Ronda Rousey explains how she finishes fights in a matter of seconds

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Every time Ronda Rousey steps inside the Octagon, it feels like she has somewhere else to be, considering the lightning-fast way she demolishes her opponents with nine UFC career finishes coming under one minute into the first round.

As dominant as Rousey has been since joining the UFC, the way she overwhelms opponents in the opening seconds of a fight isn't a mistake.

It's something that's been ingrained in her head since she learned how to do judo from her mother, who taught her the secret to beating opponents before they know what hit them.

"When I did judo as a kid, my mom told me the most common time to catch somebody is the first second of the match," Rousey said on "Mike and Mike in the Morning." "So when I was a little kid from like 11 on, I would always try a throw right after the bell so I had a lot of matches that were in the first 10 or 20 seconds, because that's when the person is most unprepared."

Most fighters will take at least the first 30 seconds to settle into a rhythm before looking for an opening to expose against an opponent.

Not Rousey.

She comes hard charging across the Octagon like a bull, and it's up to her opponents to either avoid her or hope to find a way to stop her. In 12 fights thus far during her MMA career, no one has figured it out.

"It's just been drilled into my brain since I was a little kid to not have that feeling-out period," Rousey said. "To be good at what other people are bad at."

Because Rousey is such a dangerous person in the first minute of a fight, she also has to get ready for the unexpected when it comes to her opponents.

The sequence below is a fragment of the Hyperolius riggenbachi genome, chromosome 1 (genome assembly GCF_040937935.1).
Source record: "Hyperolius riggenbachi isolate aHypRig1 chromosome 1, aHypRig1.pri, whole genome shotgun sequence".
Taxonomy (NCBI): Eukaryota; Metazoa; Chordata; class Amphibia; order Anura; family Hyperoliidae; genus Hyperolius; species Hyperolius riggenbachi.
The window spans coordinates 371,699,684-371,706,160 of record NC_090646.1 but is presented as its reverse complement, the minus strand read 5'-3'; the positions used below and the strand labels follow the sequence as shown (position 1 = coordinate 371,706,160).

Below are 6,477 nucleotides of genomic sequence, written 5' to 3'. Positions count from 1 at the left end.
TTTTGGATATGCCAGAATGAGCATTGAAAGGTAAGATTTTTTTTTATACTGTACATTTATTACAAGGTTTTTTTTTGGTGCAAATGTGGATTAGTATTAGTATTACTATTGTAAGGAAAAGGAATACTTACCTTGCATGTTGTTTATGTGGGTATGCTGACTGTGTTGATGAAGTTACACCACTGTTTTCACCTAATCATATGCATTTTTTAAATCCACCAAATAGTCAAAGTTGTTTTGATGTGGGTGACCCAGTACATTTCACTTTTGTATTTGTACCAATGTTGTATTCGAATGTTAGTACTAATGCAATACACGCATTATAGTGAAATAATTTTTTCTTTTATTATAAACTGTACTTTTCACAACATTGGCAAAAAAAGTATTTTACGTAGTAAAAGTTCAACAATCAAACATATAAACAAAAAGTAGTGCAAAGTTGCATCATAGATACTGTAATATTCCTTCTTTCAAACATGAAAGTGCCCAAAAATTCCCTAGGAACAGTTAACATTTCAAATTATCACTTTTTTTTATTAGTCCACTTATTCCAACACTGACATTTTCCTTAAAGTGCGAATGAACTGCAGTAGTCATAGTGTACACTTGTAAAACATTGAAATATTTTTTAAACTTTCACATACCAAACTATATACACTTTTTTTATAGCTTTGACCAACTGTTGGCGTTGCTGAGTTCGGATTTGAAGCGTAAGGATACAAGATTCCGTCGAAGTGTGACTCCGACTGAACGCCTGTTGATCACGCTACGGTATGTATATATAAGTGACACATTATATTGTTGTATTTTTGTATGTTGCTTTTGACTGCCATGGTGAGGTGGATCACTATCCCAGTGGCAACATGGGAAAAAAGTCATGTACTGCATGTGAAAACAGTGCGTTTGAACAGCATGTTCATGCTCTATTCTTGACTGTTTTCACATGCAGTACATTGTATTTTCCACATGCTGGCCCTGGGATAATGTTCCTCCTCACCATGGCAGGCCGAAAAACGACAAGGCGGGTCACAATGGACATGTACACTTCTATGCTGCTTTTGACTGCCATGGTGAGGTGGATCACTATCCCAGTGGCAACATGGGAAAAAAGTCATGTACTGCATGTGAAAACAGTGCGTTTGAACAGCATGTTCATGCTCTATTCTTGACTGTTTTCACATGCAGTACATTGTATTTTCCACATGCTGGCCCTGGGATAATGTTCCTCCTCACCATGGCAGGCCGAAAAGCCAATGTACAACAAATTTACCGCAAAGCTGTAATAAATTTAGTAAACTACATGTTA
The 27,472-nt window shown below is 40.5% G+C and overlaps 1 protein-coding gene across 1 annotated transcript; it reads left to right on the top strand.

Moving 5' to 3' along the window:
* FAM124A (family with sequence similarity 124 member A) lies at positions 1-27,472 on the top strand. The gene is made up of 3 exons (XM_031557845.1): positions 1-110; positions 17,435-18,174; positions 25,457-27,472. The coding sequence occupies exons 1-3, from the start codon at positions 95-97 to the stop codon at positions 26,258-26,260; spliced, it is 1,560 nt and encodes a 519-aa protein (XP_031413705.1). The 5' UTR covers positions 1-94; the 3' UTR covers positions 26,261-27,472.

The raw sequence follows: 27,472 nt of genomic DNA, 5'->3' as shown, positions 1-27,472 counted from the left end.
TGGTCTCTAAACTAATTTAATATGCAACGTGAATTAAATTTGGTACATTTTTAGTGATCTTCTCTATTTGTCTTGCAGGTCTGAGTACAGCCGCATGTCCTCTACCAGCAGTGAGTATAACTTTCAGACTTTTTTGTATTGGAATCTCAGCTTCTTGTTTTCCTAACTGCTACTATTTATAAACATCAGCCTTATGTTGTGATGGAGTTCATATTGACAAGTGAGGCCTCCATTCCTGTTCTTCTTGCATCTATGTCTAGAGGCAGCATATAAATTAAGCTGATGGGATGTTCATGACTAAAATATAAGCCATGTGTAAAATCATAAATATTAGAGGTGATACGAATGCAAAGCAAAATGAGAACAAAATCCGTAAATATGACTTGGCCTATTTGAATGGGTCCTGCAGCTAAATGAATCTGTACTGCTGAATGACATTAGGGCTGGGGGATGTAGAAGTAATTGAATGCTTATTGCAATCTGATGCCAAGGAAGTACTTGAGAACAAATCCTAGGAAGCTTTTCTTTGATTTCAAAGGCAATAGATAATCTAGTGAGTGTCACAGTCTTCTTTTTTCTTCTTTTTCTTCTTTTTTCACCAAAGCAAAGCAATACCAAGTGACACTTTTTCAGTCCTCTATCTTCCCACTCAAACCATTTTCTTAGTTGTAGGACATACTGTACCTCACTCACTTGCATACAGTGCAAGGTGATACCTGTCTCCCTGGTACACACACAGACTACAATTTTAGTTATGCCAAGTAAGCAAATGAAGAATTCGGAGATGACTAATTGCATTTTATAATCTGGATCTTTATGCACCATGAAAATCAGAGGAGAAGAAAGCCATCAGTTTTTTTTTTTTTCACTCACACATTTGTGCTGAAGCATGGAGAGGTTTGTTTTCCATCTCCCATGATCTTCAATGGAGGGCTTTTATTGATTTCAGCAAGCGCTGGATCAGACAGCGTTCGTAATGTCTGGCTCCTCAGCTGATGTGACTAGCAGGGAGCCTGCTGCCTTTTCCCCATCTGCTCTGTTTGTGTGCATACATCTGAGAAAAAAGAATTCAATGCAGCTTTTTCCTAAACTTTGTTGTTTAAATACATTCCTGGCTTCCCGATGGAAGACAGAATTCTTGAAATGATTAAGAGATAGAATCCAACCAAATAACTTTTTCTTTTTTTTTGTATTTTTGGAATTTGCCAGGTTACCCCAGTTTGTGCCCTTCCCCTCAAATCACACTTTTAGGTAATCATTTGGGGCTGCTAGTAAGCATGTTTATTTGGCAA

Since most UFC fights aren't finished inside of one minute, the contenders who face Rousey usually try to draw up some kind of special game plan for the opening of the fight to counter her Tasmanian devil style of attack.

For instance, Cat Zingano decided to attempt a flying kick -- a move she definitely hadn't tried in the UFC previously -- as soon as the referee started her bout with Rousey at UFC 184.

"It also makes them very hard to prepare for because people don't act like themselves when they're fighting me. They're just planning like what hasn't been tried yet," Rousey said. "So they're going to come out and they're going to try whatever hasn't been tried on me before, so I have to think about 'What is this person going to come at me with and how are they going to change when they're in that high-pressure situation?'

"It's much harder to predict than any other kind of fight. I'm always in a very dangerous situation when I fight. I have no clue what this girl is going to do. She has no clue what she is going to do. I have a general idea, but there have been times where I played a fight in my mind thousands of times and it still didn't go that way."

Zingano's attack ultimately failed and she became another victim of Rousey's blistering fast finishes.

While Rousey loves coming out at the start of all her fights like she's trying to put out a fire on her opponent's face with punches, the other result of sub-minute finishes is the lack of footage she's given future contenders to drill down and see what mistakes she makes.

Considering she's in and out of the Octagon in less time than it takes to microwave a bag of popcorn, Rousey's potential opponents don't have much to go on before they face her in the cage.

Rousey said her next opponent, Holly Holm, will present a different look considering her boxing pedigree, which automatically makes her keep distance while employing weapons such as a long jab and a stinging kick from the outside.

Of course, Holm still has to figure out a way to solve the Rousey puzzle or become No. 13 in her win column and No. 7 in her title defense streak.

"That's the great thing about having short fights is these girls don't really know what I'm capable of," Rousey said. "They're guessing at what I can do, but they have very little footage to work from. I'm excited to show what I can really do against an athlete like her."